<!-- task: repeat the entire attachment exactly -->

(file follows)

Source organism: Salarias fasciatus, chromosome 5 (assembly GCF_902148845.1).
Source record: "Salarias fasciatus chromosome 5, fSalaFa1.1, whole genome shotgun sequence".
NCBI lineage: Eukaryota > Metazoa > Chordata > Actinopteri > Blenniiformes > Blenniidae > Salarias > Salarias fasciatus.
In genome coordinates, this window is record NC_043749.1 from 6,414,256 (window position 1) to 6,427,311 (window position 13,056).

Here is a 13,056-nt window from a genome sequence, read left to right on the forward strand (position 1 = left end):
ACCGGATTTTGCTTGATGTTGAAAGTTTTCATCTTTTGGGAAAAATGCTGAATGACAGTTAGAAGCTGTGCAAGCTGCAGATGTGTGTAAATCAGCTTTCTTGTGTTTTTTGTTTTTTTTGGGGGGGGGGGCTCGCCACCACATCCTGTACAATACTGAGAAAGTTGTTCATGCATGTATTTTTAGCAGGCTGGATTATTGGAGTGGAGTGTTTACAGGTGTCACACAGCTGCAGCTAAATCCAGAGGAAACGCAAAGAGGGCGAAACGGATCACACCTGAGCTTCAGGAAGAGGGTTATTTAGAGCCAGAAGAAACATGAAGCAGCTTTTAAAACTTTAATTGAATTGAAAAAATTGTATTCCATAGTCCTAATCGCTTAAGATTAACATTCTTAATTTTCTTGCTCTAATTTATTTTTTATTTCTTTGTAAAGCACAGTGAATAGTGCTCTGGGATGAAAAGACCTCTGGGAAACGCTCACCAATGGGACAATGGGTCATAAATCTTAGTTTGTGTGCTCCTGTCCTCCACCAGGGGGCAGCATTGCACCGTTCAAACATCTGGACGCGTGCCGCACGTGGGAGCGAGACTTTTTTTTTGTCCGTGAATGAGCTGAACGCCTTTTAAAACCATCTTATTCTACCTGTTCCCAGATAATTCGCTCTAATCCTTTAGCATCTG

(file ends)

Source organism: Salarias fasciatus, chromosome 5 (assembly GCF_902148845.1).
Source record: "Salarias fasciatus chromosome 5, fSalaFa1.1, whole genome shotgun sequence".
NCBI lineage: Eukaryota > Metazoa > Chordata > Actinopteri > Blenniiformes > Blenniidae > Salarias > Salarias fasciatus.
In genome coordinates, this window is record NC_043749.1 from 6,414,256 (window position 1) to 6,427,311 (window position 13,056).

Here is a 13,056-nt window from a genome sequence, read left to right on the forward strand (position 1 = left end):
ACCGGATTTTGCTTGATGTTGAAAGTTTTCATCTTTTGGGAAAAATGCTGAATGACAGTTAGAAGCTGTGCAAGCTGCAGATGTGTGTAAATCAGCTTTCTTGTGTTTTTTGTTTTTTTTGGGGGGGGGGGCTCGCCACCACATCCTGTACAATACTGAGAAAGTTGTTCATGCATGTATTTTTAGCAGGCTGGATTATTGGAGTGGAGTGTTTACAGGTGTCACACAGCTGCAGCTAAATCCAGAGGAAACGCAAAGAGGGCGAAACGGATCACACCTGAGCTTCAGGAAGAGGGTTATTTAGAGCCAGAAGAAACATGAAGCAGCTTTTAAAACTTTAATTGAATTGAAAAAATTGTATTCCATAGTCCTAATCGCTTAAGATTAACATTCTTAATTTTCTTGCTCTAATTTATTTTTTATTTCTTTGTAAAGCACAGTGAATAGTGCTCTGGGATGAAAAGACCTCTGGGAAACGCTCACCAATGGGACAATGGGTCATAAATCTTAGTTTGTGTGCTCCTGTCCTCCACCAGGGGGCAGCATTGCACCGTTCAAACATCTGGACGCGTGCCGCACGTGGGAGCGAGACTTTTTTTTTGTCCGTGAATGAGCTGAACGCCTTTTAAAACCATCTTATTCTACCTGTTCCCAGATAATTCGCTCTAATCCTTTAGCATCTG